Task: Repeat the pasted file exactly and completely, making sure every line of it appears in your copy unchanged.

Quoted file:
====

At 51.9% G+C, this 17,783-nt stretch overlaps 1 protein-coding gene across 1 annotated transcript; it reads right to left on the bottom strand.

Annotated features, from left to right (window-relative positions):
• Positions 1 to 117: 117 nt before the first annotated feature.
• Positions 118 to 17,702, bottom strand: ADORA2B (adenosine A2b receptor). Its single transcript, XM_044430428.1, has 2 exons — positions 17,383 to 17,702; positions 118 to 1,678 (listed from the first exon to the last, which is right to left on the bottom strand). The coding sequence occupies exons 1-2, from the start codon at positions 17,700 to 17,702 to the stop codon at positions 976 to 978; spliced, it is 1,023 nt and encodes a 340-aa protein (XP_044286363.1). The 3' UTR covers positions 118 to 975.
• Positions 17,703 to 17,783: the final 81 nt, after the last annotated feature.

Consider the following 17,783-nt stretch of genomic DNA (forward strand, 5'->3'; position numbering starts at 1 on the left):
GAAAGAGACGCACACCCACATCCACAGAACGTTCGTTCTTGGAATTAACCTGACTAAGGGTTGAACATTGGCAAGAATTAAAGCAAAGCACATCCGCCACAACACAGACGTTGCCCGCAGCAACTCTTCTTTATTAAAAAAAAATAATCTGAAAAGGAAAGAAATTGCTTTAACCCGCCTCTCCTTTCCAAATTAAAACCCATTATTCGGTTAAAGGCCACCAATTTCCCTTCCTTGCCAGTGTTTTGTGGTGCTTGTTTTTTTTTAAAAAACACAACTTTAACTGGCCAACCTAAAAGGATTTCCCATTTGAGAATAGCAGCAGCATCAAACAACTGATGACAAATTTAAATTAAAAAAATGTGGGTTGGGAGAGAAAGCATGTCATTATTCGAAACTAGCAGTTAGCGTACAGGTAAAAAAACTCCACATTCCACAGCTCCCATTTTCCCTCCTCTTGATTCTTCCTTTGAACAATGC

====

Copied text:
At 51.9% G+C, this 17,783-nt stretch overlaps 1 protein-coding gene across 1 annotated transcript; it reads right to left on the bottom strand.

Annotated features, from left to right (window-relative positions):
• Positions 1 to 117: 117 nt before the first annotated feature.
• Positions 118 to 17,702, bottom strand: ADORA2B (adenosine A2b receptor). Its single transcript, XM_044430428.1, has 2 exons — positions 17,383 to 17,702; positions 118 to 1,678 (listed from the first exon to the last, which is right to left on the bottom strand). The coding sequence occupies exons 1-2, from the start codon at positions 17,700 to 17,702 to the stop codon at positions 976 to 978; spliced, it is 1,023 nt and encodes a 340-aa protein (XP_044286363.1). The 3' UTR covers positions 118 to 975.
• Positions 17,703 to 17,783: the final 81 nt, after the last annotated feature.

Consider the following 17,783-nt stretch of genomic DNA (forward strand, 5'->3'; position numbering starts at 1 on the left):
GAAAGAGACGCACACCCACATCCACAGAACGTTCGTTCTTGGAATTAACCTGACTAAGGGTTGAACATTGGCAAGAATTAAAGCAAAGCACATCCGCCACAACACAGACGTTGCCCGCAGCAACTCTTCTTTATTAAAAAAAAATAATCTGAAAAGGAAAGAAATTGCTTTAACCCGCCTCTCCTTTCCAAATTAAAACCCATTATTCGGTTAAAGGCCACCAATTTCCCTTCCTTGCCAGTGTTTTGTGGTGCTTGTTTTTTTTTAAAAAACACAACTTTAACTGGCCAACCTAAAAGGATTTCCCATTTGAGAATAGCAGCAGCATCAAACAACTGATGACAAATTTAAATTAAAAAAATGTGGGTTGGGAGAGAAAGCATGTCATTATTCGAAACTAGCAGTTAGCGTACAGGTAAAAAAACTCCACATTCCACAGCTCCCATTTTCCCTCCTCTTGATTCTTCCTTTGAACAATGC